I've always found the written word very alluring, which to a great degree explains my career choices and the fact that I'm writing this review right now. Books, and later adventure games and interactive fiction, were my gateways to all kinds of fantastic worlds, and I often judged those books on how well they managed to create a sense of place, how "real" those fake worlds felt to me. So, going in to play Fallen London [Free] (first its browser version and now its iOS version), I was intrigued by the description of the world I was about to inhabit— a "hilarious Victorian-Gothic underworld" version of London—and wondered how big that world would be and how vivid. Well, I soon realized that Fallen London's sense of place is among the best in any game I've played, textual or not, creating the strong impression that the world around me kept on living and breathing even in my absence, a key feature for any sense of realism when encountering absurd, fantastic worlds.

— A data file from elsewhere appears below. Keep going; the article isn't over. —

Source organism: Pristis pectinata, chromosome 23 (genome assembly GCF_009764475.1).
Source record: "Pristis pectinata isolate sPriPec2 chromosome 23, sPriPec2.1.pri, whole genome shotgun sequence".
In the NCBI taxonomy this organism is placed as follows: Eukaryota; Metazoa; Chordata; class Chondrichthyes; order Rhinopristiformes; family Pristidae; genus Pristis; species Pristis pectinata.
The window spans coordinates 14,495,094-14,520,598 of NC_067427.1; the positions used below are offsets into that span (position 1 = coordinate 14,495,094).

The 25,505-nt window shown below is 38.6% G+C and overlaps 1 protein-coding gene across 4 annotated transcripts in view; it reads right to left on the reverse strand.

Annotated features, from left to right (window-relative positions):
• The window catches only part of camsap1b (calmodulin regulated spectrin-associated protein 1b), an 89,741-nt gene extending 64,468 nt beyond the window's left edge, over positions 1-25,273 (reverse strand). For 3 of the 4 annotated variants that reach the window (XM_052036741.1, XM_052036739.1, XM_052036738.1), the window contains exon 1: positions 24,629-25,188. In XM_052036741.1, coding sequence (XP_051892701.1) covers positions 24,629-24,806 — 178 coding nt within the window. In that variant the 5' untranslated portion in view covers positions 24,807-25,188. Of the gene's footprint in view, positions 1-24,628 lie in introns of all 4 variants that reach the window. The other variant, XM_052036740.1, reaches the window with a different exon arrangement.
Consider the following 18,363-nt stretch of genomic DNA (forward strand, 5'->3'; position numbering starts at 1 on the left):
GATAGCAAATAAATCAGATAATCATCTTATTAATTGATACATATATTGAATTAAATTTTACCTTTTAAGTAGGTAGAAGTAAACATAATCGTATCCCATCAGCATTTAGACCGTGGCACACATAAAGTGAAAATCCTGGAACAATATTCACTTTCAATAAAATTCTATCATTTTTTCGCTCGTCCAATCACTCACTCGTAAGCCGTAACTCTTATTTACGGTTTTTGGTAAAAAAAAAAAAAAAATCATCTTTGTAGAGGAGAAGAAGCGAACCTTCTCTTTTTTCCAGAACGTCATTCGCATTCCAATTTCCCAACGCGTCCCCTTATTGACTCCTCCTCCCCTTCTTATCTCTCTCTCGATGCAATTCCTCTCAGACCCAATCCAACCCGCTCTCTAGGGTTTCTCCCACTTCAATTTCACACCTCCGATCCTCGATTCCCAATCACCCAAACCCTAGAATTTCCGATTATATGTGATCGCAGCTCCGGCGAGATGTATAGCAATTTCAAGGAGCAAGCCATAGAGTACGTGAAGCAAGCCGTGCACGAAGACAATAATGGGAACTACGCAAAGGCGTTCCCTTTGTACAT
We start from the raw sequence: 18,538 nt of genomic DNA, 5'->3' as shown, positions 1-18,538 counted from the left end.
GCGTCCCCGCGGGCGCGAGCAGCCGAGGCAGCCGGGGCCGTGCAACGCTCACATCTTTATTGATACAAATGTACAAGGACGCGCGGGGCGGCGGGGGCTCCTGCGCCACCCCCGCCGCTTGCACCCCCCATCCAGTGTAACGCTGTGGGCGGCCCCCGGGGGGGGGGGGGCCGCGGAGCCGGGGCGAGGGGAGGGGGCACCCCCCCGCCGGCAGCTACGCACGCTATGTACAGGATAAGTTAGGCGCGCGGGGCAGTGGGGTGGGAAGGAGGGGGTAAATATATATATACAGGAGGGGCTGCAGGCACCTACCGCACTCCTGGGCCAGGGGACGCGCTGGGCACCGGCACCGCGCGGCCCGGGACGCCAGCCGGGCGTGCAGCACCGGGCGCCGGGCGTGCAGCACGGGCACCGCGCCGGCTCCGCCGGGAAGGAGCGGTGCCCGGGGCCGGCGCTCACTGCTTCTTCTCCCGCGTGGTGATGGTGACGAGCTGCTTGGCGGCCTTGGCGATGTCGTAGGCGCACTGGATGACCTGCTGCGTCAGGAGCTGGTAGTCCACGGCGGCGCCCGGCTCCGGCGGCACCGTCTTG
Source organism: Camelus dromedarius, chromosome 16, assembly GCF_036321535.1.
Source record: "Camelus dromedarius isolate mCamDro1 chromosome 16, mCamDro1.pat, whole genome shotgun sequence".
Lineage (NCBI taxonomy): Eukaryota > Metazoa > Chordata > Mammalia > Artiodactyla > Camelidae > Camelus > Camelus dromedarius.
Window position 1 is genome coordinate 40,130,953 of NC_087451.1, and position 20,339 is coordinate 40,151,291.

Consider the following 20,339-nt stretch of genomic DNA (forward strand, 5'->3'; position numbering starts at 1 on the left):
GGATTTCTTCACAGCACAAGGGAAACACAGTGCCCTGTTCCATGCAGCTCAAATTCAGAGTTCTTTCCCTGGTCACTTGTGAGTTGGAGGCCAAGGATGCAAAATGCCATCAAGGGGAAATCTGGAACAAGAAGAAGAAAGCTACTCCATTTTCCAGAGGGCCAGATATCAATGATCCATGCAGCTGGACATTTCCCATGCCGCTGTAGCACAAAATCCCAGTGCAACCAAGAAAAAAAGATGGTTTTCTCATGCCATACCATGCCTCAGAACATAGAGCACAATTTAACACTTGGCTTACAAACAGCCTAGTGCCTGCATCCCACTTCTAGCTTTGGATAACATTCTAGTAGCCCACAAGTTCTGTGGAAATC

Fallen LondonSo, despite a few, but serious, issues with the iOS version of the game—ranging from very slow load times to occasional syncing issues—Fallen London offers an intriguing world to explore and encourages you to get lost in a labyrinth of stories, constantly meandering from one absurd story to another and leaving you with a constant sense of wonder and amazement at the clever absurdity of it all. This game really feels like an open world literary RPG where you'll shape your character through your decisions, and it offers a story and an experience like few other games on the App Store.

First, a few words about Fallen London's genealogy. Fallen London (originally titled Echo Bazaar) started off as a browser-based game in 2009 and won a few accolades for its gameplay and—primarily—its stories. I played the game a bit on my browser back in the day, but while the stories were definitely entertaining, the UI wasn't the best, and its F2P system (which I'll talk about later) didn't really work well on the PC. That's why when I heard the game would be coming over to mobile, I was immediately excited because I knew the pick-up-and-play nature of an iPhone game would suit Fallen London perfectly.